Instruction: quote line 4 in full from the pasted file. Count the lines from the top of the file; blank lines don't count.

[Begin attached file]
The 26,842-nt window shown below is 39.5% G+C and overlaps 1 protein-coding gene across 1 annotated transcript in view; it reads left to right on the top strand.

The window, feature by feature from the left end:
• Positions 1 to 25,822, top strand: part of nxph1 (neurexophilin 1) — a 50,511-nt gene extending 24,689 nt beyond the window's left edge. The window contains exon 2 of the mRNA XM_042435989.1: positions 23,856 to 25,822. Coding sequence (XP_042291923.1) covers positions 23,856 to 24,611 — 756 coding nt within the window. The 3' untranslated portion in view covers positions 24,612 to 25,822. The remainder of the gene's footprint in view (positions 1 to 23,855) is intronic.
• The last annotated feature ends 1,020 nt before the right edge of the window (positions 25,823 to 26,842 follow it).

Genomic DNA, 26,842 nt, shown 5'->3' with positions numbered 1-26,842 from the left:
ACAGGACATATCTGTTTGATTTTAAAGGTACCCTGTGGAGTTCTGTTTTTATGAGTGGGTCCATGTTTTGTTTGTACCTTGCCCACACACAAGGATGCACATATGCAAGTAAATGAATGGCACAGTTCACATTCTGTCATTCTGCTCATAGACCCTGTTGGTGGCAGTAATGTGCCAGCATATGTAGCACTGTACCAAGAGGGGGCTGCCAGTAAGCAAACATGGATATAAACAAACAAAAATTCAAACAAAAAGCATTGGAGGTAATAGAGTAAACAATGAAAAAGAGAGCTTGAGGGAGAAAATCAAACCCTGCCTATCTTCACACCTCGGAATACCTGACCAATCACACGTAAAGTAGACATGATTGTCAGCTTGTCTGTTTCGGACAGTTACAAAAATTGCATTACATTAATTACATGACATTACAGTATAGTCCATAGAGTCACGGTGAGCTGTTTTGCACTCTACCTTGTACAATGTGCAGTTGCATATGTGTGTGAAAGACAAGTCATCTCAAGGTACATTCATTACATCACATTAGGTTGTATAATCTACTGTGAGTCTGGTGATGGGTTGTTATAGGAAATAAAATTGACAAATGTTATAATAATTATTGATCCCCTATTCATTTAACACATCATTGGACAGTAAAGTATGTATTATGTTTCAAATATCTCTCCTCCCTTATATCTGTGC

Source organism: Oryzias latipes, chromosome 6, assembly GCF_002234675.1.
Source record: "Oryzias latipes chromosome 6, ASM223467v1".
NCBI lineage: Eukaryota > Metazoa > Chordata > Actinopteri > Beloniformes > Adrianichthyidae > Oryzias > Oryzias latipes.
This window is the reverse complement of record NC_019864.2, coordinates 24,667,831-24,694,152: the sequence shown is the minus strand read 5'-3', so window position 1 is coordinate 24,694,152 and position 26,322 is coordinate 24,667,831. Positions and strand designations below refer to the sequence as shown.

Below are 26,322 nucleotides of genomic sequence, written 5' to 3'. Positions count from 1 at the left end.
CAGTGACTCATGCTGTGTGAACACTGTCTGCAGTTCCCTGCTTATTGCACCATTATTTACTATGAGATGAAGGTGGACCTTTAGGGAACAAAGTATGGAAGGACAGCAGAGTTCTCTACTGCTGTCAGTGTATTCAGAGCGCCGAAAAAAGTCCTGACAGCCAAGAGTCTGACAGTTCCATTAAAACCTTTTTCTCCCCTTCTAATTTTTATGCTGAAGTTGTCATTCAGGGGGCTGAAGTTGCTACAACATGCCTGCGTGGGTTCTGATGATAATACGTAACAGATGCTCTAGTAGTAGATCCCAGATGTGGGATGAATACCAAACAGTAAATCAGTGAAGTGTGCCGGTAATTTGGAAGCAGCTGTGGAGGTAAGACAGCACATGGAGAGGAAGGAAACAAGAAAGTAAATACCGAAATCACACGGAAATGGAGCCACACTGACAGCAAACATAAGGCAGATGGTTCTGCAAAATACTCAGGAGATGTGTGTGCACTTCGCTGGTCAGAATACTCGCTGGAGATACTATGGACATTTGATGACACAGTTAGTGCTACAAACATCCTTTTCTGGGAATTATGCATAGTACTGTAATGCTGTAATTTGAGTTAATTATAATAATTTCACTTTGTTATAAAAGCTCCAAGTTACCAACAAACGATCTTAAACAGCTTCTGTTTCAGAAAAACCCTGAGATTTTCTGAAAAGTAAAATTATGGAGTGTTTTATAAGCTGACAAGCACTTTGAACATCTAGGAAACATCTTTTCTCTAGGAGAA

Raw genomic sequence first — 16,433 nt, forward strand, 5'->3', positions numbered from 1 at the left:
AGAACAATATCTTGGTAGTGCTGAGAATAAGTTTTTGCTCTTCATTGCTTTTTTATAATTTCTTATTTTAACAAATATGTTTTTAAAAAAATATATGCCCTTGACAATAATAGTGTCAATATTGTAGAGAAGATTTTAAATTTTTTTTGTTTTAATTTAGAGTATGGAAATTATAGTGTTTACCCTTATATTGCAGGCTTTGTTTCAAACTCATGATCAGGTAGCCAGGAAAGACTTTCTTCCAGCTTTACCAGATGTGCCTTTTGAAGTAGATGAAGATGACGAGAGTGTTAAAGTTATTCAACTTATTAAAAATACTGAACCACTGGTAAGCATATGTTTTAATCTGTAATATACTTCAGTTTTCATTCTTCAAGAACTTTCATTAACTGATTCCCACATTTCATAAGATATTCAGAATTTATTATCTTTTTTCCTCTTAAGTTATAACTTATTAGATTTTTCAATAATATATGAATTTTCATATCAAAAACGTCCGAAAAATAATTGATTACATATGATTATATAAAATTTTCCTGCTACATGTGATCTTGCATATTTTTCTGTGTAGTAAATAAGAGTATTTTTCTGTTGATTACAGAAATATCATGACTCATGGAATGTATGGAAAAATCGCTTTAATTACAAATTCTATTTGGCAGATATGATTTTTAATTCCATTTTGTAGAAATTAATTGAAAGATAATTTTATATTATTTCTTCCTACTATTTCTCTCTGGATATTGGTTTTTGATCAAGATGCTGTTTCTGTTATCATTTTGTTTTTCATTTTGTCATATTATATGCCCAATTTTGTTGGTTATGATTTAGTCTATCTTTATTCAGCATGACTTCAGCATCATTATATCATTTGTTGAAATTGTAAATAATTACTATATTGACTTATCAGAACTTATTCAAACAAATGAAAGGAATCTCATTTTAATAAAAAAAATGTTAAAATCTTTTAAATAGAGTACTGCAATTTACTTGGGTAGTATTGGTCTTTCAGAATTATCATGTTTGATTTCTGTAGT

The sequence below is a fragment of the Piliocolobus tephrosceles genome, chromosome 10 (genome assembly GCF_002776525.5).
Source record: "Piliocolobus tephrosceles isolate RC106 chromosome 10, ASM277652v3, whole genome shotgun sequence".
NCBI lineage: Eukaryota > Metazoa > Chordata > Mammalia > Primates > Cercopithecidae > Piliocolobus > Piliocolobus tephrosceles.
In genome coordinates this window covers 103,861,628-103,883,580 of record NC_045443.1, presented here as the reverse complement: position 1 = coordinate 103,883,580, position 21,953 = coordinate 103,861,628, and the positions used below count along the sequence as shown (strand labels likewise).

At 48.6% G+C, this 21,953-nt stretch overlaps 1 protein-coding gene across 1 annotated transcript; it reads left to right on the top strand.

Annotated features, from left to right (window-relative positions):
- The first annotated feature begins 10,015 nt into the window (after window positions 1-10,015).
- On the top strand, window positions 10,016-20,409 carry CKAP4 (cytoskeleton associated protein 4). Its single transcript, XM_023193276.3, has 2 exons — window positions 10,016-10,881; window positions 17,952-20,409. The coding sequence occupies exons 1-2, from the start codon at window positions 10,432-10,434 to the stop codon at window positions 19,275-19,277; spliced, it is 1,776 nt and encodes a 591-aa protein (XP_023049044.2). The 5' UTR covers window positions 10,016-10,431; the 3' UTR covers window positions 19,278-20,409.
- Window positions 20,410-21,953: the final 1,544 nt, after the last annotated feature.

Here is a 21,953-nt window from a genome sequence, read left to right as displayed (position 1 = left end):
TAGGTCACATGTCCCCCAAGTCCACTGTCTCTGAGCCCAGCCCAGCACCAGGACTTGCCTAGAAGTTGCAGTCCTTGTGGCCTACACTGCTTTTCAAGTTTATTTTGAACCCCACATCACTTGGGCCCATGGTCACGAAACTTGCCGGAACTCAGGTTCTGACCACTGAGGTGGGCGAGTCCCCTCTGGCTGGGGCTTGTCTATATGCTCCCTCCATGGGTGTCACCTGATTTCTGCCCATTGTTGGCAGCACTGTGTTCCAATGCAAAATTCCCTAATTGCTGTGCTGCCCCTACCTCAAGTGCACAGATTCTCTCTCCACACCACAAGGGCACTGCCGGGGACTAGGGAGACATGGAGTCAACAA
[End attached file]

• The last annotated feature ends 1,020 nt before the right edge of the window (positions 25,823 to 26,842 follow it).